by Janet Wilson, UCI
For Ahmed Zobi, it’s his mother. For Hugo Salas, a beloved grandmother. For Justin Stovner, a male relative who has endured 10 surgeries. For Dr. Derek Banyard, it’s his father and the largely African American patients whose limbs he’s had to amputate or who have died too young.
All have seen people they care for suffer from Type 2 diabetes. Together, the three recent UCI biomedical engineering graduates and the young physician with the UCI plastic surgery department’s Center for Tissue Engineering have co-founded a startup called Syntr Health Technologies. Their first goal? Perfecting a device to quickly and inexpensively process one’s own fat tissue into a potent tool to help heal dangerous foot ulcers.
Nearly 30 million diabetic Americans risk death because they can’t feel their feet. Nerve dysfunction and lack of circulation mean that an ingrown toenail or small cut can go undetected, leading to deeply infected wounds that linger for months. Skin substitutes can cost up to $9,000, and many patients are simply told to keep the area clean and stay off their feet – with often disastrous outcomes such as amputation. Half of those who lose a limb die within five years.
Syntr’s partners are aiming for a high-quality, effective solution at an affordable price. With their Syntrfuge technology, cells from a person’s own fat could be extracted, activated and re-injected near the damaged area in under an hour, spurring the growth of healthy new tissue.
“Did you know that diabetic foot ulcers can spread like wildfire from a single cut in a few weeks?” Zobi says. “Our hope is that we can catch the ulcer in time.”
The entrepreneurs already have patents pending worldwide for their Syntrfuge-based system, conceived during a senior-year class in 2015. As part of the BioENGINE program, the students had access to Applied Innovation and other UCI technology transfer centers and awards. They received a key National Institutes of Health grant last fall and are about to seek Food & Drug Administration clearance for testing. The project is emblematic of stepped-up efforts to turn stellar campus research into real-world products.
It’s not easy. After graduating in 2016, Zobi, 24, Salas, 36, and Stovner, 24, faced an important decision: Should they take $80,000-a-year engineering jobs or pass up steady employment to pursue their dream? They chose the latter. Together with Banyard, 37, they formed the company. Each has different survival strategies: living off credit cards, moving back in with parents, selling blood for cash, driving for Lyft and moonlighting at urgent-care clinics.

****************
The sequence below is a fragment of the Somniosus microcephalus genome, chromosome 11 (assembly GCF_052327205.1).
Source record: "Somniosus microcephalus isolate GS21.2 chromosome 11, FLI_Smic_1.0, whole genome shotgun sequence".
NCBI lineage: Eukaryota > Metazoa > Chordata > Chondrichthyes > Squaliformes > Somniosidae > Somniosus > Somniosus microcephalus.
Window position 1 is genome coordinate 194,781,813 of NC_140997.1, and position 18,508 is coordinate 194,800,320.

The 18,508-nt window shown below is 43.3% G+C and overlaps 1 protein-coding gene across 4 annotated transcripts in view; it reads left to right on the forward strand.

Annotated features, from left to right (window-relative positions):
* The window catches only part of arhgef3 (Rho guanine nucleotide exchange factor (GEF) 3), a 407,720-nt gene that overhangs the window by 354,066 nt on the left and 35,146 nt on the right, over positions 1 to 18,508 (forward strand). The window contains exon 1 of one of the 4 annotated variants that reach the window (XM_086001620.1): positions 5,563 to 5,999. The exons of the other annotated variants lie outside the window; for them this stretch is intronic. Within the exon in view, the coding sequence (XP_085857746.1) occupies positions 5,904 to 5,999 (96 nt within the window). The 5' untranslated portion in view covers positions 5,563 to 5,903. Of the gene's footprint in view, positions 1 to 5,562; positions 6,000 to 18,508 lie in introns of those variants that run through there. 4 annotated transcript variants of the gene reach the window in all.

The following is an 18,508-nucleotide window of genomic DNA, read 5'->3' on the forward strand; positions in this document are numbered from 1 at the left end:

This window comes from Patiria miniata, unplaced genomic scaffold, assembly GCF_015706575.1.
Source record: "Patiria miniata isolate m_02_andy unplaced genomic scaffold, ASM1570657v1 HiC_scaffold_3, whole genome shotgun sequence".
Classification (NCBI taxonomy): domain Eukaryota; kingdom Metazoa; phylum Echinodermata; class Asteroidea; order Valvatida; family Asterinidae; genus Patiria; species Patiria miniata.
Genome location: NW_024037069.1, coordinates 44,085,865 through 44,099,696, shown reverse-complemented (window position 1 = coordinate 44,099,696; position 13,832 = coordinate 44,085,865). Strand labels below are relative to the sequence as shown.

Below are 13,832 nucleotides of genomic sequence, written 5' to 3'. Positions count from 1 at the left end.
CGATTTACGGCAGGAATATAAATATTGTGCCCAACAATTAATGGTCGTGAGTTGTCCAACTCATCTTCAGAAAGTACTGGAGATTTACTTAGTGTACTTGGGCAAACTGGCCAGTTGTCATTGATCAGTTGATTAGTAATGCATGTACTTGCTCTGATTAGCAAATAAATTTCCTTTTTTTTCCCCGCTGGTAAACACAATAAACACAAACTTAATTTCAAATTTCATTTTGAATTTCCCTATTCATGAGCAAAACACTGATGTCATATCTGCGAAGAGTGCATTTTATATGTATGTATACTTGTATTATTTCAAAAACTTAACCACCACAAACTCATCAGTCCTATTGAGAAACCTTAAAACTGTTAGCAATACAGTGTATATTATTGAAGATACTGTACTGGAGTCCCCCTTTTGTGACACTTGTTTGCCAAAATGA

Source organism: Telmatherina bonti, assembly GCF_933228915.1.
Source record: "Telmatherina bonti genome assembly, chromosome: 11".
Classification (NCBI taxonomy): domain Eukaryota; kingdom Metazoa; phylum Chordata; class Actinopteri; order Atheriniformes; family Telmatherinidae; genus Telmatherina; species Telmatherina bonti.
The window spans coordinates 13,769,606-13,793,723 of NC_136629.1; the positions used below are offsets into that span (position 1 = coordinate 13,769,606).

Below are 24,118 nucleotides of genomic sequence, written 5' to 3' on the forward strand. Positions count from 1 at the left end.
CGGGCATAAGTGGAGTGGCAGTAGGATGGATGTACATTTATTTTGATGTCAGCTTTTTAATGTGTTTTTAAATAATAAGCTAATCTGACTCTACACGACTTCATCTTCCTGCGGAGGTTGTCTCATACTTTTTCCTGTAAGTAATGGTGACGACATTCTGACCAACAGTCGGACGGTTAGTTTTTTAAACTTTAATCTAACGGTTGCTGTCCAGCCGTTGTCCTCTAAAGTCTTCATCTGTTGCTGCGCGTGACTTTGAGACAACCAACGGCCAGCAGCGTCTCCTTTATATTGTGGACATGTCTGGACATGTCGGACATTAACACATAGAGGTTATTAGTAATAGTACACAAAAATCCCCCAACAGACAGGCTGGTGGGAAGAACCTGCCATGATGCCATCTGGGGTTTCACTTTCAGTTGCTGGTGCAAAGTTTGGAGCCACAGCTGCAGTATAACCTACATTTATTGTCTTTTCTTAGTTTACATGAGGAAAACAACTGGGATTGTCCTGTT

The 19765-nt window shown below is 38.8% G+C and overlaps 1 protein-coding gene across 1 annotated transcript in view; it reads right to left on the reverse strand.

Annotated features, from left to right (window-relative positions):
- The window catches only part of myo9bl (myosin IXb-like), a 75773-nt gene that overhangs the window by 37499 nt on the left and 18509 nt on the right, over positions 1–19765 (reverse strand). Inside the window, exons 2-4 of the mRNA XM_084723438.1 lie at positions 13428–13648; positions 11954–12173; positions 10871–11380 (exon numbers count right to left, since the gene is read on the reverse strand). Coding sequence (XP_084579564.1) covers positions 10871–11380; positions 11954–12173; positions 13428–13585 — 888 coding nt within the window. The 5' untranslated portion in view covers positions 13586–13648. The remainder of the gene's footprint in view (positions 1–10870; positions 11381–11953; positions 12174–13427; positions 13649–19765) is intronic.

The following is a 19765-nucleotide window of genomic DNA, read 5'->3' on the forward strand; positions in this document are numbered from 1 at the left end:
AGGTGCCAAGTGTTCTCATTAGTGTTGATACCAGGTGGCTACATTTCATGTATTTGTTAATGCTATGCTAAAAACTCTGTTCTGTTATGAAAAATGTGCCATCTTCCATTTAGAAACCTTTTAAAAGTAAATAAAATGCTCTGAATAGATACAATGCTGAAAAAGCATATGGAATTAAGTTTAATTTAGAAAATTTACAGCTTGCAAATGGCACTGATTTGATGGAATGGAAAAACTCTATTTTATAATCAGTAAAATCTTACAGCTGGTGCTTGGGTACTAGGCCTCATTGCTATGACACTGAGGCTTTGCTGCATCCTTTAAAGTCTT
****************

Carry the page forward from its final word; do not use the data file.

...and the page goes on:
“We all could have gotten good jobs with industry straight out of college, but I decided to stay with this because I believe in it,” Stovner says. “I’ve wanted to invent something since high school, and I just want to contribute something to the world.”
Adds Salas: “We all wanted to make a medical contribution to society, not just go on to working for someone else.”
The undergraduates first came together because they knew they had compatible skill sets from earlier classes together. They identified promising intellectual property from Banyard’s research lab and bioengineering faculty and helped them solve a dilemma. Banyard and his colleagues had built on Belgian research showing that stem cells can be activated to function three to five times better than they normally would.
This “stressing” of fat stem cells is critical to jump-start them for regenerative healing purposes. To accomplish this, the biomedical and tissue engineers were trying to develop a pump system to aid cancer and diabetes treatments, but it was slow and prone to leaks. The students took over the project and instead created a leak-free spinning device on a CD to activate the cells. They had a prototype in about a month.
The team hasn’t slowed down since, winning numerous competitions and keeping up an eye-popping schedule of business pitching, online fundraising, product testing, grant writing and other tasks. They’ve refused to be knocked down by rejection, applying to the NIH three times before receiving a $300,000 award in October.
That was a huge milestone – not only do they have gas money now, but they’re in the door for possible larger federal or state stem cell funding in coming years. That would let them work with high-level experts and preserve equity in the company rather than giving it to private investors.
“I entered medicine to make a positive impact on society,” Banyard says. “To also start a profitable business would be icing on the cake.”
Besides cash, there are other challenges: Procuring fat cells from diabetics seeking cosmetic surgery – which are precisely the cells needed – is tough, even in image-conscious Orange County. The young executives are negotiating with an area veterans hospital and others. They’re starting in vivo testing and improving the aesthetics of their device, which was originally crafted with less than $100 worth of plastic and metal.
The team members are confident they’ll have a market-ready product to be used in hospitals and doctors’ offices within three years.
“Sure, everyone wants to be profitable, but we want to save lives,” Zobi says. “Diabetes is a horrible disease.”
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